Battlefield 2042 has only just launched for those who buy into the game early (you can read out review-in-progress here), and players already have a wishlist of changes for DICE to implement. Chief among them, judging by BF2042's official subreddit, is a traditional in-game scoreboard.
The scoreboard DICE cooked up for Battlefield 2042 intentionally doesn't tell the full story of a match. Pressing Tab (by default) mid-match shows a ranking of every squad, including their kills, assists, and revives. It doesn't show you the stats of individual players unless they're on your squad and it won't tell you how many times someone has died.
Many vocal fans miss the traditional scoreboard from past Battlefield games that broadcasted every player's kills, deaths, score, and ping for all to see. "Why keep out something so simple and standard in all shooters? I like to see my personal stats, stats of the squad, overall stats, if teams are balanced. Please bring this SIMPLE feature back," wrote user where-ya-headed on Reddit.
"How come they remove[d] one of the most used feature[s] of the Battlefield games?" said At0m11c.
Redditor xEu20Matar is so fed up, they're holding Battlefield's cute little penguins hostage until a classic scoreboard arrives.
It is a little weird to play a Battlefield game that gives you so little information about the other players on the server, but it seems like DICE is trying to deemphasize individual performance to encourage teamwork and discourage harassment based on performance. Text chat can regularly get nasty about player performance in games like CS:GO, Rainbow Six Siege, and Valorant. Battlefield 2042's scoreboard is essentially toxicity-proof, at least outside of squads. In the normal Conquest mode, pressing Tab only shows three neutral or positive stats about your squad—kills, assists, and revives. You can still see a complete list of players on the server from the pause menu, but only the three teammates on your squad can see your individual stats, the rest just see the name of your squad.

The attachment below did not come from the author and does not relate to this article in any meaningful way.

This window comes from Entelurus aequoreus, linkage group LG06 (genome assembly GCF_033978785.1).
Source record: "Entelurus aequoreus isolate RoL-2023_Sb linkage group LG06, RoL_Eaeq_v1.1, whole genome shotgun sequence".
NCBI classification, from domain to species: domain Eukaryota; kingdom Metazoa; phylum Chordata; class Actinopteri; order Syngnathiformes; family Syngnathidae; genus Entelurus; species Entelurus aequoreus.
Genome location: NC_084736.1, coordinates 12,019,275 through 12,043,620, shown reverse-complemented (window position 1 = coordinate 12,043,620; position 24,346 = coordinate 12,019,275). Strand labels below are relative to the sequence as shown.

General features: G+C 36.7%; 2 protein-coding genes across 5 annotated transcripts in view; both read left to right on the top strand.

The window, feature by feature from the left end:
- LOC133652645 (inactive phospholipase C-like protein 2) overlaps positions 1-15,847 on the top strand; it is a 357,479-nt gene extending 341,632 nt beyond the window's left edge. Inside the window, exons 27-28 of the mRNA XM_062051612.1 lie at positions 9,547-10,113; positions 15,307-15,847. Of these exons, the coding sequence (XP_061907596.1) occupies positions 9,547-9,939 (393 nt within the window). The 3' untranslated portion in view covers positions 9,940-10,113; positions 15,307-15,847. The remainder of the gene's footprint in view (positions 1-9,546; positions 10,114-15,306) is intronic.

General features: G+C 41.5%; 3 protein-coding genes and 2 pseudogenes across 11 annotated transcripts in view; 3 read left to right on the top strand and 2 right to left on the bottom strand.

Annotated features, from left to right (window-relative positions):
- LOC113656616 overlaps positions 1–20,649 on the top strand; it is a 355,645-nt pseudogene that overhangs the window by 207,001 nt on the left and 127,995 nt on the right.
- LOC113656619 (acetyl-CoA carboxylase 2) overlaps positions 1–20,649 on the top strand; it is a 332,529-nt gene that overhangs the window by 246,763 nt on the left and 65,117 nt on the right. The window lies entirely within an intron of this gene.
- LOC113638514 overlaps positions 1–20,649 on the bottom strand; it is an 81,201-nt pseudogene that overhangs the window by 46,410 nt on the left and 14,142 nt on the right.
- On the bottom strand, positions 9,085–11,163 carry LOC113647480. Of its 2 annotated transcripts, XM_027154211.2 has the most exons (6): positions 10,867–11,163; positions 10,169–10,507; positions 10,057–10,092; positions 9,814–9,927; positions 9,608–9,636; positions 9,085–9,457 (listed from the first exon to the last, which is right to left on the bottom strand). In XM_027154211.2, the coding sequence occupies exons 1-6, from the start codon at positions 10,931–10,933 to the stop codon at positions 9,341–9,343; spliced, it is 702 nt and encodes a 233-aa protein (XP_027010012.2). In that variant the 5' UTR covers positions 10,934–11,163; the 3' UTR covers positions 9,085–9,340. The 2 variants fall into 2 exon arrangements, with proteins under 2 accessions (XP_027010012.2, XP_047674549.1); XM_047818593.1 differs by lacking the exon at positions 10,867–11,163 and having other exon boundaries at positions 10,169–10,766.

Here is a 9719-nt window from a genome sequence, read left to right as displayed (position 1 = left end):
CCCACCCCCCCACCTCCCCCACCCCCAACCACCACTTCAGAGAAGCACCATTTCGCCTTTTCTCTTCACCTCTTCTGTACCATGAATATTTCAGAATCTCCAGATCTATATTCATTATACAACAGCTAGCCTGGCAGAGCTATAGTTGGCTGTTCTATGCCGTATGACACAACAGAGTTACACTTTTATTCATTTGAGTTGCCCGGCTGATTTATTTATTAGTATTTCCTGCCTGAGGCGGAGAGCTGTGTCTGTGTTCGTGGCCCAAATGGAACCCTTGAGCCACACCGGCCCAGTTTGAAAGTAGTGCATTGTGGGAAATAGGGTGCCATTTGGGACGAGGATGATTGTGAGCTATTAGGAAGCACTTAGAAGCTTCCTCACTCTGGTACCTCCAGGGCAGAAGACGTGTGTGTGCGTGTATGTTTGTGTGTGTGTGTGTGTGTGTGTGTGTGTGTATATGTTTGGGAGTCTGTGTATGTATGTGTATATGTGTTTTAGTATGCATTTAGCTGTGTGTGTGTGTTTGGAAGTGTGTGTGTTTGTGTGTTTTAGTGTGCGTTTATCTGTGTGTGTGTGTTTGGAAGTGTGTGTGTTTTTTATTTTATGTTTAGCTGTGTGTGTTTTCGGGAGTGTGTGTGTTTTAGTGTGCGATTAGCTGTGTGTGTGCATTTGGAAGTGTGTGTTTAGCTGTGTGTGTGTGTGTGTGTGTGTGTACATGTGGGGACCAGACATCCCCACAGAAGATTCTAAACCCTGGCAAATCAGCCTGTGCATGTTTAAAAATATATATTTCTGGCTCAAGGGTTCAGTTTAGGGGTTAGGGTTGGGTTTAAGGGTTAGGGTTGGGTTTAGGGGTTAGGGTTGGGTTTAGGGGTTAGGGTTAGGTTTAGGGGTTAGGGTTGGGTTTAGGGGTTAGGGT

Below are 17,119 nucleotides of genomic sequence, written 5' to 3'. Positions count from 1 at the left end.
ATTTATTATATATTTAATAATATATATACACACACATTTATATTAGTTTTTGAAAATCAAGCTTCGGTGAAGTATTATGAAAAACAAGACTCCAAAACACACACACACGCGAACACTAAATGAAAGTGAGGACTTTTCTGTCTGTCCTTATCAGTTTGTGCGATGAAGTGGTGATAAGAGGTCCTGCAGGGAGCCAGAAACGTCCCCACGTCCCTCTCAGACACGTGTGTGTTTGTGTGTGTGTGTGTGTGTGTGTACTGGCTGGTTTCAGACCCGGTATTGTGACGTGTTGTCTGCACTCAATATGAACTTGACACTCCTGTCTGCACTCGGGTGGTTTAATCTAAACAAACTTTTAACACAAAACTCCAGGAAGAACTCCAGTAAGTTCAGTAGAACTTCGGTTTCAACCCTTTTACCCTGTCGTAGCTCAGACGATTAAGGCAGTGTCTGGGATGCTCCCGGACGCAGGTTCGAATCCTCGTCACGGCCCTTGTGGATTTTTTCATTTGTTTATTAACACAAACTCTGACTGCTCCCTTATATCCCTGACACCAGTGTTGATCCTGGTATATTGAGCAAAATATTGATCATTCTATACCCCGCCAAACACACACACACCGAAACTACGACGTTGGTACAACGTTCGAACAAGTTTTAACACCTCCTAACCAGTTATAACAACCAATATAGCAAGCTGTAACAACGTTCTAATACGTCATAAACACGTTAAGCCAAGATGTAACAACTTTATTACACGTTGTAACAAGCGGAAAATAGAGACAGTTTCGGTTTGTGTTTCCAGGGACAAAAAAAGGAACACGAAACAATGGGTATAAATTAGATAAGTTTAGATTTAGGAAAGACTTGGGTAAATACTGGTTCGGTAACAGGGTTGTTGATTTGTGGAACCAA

With this layer of obfuscation, there's not much for players to complain about. A fed up squadmate could decide to give you a hard time about your kill count, but without a death count or kill/death ratio to back them up, there's little statistical ammo to abuse each other with.
Hiding personal stats may also have the desired effect of encouraging more teamplay in Battlefield, a team-based series that can often feel individualistic in practice. Without a server-side leaderboard to stand at the top of, we might get fewer snipers taking pot shots from hilltops for the entire match.
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